No Comments

COVID-19 –What Debt will Scuttle Passage to the New Safe Harbours?

By Ellen Ferris, a Solicitor in Matthews Folbigg’s Insolvency, Restructuring and Debt Recovery Group.

Amendments in March of this year have brought about changes to the Corporations Act 2001 which allow for an additional temporary safe harbour to protect directors from insolvent trading, –  see our blog here.

However, companies do not automatically qualify for the protection. To qualify, the debt must be incurred as follows:

  • In the ordinary course of the company’s business;
  • During the six month period starting from the date the new law commenced (being 24 March 2020); and
  • Before any appointment of an administrator or liquidator.

The evidentiary burden of proof is on the person seeking to rely on the safe harbour relief, which means that it will be up to directors to make sure they obtain and keep evidence that their debt meets the criteria.

According to the explanatory memorandum in respect of the amending legislation, a director will be taken to have incurred a debt in the ordinary course of business if the debt “is necessary to facilitate the continuation of the business during the six month period that begins on commencement of the subparagraph”. This is narrower than the criteria for the existing safe harbour provisions, which focus on debts incurred in the pursuit of a course of action likely to lead to a better outcome for the company than liquidation. The Explanatory Memorandum gives the following examples for debts incurred in the ordinary course of business:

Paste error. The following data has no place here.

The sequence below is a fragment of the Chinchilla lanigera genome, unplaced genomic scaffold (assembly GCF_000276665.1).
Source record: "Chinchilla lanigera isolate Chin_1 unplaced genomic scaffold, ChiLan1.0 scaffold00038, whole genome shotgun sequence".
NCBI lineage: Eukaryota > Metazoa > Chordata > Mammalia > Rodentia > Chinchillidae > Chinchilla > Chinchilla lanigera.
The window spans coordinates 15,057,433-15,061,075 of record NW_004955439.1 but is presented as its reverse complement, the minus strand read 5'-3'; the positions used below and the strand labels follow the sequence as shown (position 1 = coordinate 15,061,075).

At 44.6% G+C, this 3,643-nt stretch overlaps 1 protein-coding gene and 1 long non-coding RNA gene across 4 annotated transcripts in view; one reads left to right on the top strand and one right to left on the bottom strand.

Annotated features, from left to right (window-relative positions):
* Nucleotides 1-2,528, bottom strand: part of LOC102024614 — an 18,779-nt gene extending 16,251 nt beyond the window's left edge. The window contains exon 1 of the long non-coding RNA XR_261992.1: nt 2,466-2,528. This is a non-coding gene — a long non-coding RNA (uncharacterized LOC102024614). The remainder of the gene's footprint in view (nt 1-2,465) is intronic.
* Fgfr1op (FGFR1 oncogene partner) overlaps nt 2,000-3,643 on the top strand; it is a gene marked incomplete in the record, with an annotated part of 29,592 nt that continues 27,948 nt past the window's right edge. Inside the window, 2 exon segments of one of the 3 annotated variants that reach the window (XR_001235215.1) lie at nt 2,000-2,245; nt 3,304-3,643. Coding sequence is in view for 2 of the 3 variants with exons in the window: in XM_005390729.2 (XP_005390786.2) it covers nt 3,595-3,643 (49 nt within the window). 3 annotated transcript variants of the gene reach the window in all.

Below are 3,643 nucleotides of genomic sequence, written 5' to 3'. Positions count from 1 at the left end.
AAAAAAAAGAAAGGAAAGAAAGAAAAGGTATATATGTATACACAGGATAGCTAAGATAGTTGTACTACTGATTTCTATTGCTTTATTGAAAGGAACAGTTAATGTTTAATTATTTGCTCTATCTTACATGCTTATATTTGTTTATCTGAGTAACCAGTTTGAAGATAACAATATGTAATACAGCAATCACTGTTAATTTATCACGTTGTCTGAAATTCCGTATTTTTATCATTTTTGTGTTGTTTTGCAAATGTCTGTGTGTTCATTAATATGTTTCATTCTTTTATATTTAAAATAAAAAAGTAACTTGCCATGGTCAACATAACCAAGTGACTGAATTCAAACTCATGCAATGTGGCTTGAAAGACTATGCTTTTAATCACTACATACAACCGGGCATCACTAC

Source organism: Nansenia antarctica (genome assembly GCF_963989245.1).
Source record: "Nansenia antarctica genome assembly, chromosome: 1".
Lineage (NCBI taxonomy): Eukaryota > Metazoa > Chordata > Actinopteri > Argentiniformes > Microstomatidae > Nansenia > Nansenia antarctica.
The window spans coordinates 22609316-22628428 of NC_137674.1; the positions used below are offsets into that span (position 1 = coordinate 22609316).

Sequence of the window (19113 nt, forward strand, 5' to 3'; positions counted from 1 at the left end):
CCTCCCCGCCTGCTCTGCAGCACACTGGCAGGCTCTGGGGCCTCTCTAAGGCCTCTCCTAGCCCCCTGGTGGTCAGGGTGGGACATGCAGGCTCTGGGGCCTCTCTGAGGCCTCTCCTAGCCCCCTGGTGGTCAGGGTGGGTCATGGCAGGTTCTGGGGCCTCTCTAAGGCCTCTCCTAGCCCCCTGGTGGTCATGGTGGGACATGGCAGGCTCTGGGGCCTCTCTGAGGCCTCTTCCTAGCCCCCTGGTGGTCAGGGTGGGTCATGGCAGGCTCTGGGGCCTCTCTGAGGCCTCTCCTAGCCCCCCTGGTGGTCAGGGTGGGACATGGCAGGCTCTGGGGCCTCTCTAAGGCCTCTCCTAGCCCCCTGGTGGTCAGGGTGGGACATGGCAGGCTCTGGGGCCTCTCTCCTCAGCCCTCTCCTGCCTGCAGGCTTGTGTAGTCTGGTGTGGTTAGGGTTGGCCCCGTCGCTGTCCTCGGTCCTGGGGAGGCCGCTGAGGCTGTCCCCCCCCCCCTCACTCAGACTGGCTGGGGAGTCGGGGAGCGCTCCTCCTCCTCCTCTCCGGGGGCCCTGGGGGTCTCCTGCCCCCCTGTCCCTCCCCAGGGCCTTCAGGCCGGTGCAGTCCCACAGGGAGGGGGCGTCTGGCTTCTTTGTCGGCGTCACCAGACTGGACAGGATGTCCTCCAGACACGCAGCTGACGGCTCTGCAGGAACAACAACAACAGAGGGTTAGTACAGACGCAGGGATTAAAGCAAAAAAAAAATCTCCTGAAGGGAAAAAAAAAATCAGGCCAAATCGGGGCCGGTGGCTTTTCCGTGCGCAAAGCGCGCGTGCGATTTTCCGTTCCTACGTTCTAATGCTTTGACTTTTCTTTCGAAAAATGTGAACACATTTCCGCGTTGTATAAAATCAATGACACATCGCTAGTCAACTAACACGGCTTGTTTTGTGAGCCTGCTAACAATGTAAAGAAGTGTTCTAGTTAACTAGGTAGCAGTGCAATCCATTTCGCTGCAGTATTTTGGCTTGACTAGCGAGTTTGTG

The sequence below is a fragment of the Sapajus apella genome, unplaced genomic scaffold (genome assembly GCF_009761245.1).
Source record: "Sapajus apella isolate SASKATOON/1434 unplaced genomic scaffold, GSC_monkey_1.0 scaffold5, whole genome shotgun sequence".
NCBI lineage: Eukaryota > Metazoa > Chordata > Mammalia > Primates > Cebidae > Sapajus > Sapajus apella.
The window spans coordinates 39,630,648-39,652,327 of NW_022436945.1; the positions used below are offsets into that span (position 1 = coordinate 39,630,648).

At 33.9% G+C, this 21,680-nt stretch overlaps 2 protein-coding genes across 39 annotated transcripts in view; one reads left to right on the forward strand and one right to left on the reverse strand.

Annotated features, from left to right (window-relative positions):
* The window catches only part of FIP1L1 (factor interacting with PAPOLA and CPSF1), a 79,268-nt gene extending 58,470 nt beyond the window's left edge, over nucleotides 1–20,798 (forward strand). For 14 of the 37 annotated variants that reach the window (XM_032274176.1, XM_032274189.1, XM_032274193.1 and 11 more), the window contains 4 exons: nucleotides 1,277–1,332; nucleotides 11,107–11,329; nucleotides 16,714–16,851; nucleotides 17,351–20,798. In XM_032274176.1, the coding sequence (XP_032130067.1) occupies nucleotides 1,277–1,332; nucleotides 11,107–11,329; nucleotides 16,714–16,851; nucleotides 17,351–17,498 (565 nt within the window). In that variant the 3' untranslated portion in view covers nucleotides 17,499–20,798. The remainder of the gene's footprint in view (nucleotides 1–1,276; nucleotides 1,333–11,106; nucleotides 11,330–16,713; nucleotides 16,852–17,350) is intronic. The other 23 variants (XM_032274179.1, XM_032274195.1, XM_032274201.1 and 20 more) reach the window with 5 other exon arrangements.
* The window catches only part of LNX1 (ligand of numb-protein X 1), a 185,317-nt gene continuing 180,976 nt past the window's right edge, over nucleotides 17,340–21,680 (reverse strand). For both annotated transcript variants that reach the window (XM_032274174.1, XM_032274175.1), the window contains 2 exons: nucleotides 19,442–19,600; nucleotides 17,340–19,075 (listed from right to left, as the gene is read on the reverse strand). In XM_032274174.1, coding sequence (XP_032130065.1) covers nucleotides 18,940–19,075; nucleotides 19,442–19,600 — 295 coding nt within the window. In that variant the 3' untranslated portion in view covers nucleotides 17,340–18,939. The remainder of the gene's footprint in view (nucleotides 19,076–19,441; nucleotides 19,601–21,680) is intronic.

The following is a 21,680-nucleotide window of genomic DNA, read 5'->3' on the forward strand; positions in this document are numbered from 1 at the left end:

Continue reading…

No Comments

The “arid technicality” of Bankruptcy Notices?

By Andrew Hack, Solicitor, and Stephen Mullette, Principal, of Matthews Folbigg Lawyers, in our Insolvency, Restructuring and Debt Recovery Group.

At a high level the process for applying to make someone bankrupt may appear simple and straightforward. But, as the old adage goes, the devil is in the detail. At a granular level, the rules in bankruptcy proceedings are rather technical and procedures must be strictly adhered to. Often enough, a party will make a mistake where the consequence is they must start all over again, adding to lost time and increased costs.

The recent judgment of Metledge v Hopkins [2020] FCA 561 is one such case. The creditor, Ms Metledge, applied to the Federal Court of Australia for a sequestration order against the debtor, Mr Hopkins – that is, an order placing the debtor into bankruptcy and for a trustee to be appointed over his property. The creditor relied on the debtor’s failure to comply with a Bankruptcy Notice.
Continue reading…

No Comments

When its better to get something than nothing, the use of Payment Arrangements in recovering your debt.

By Renee Smith a Solicitor of Matthews Folbigg, in our Insolvency, Restructuring and Debt Recovery Group

When looking to recover funds from a Debtor there are numerous ways in which it can be recovered. All of those options should be canvassed and considered carefully. One of those options is an agreed payment arrangement.

Benefits of entering into a payment arrangement include the ability to receive regular periodic payments of funds from the Debtor as well as the ability to monitor the Debtor for any changes in their financial situation. In setting a frequent payment schedule such as weekly or fortnightly, any sudden changes in the Debtor’s financial situation such as the Debtor going into Bankruptcy or the Debtor Company going into external administration can be found out and acted upon quickly. An obvious disadvantage of entering into a payment arrangement is that depending on the amount of the debt owing, it can take some time for the outstanding debt to be paid in full.
Continue reading…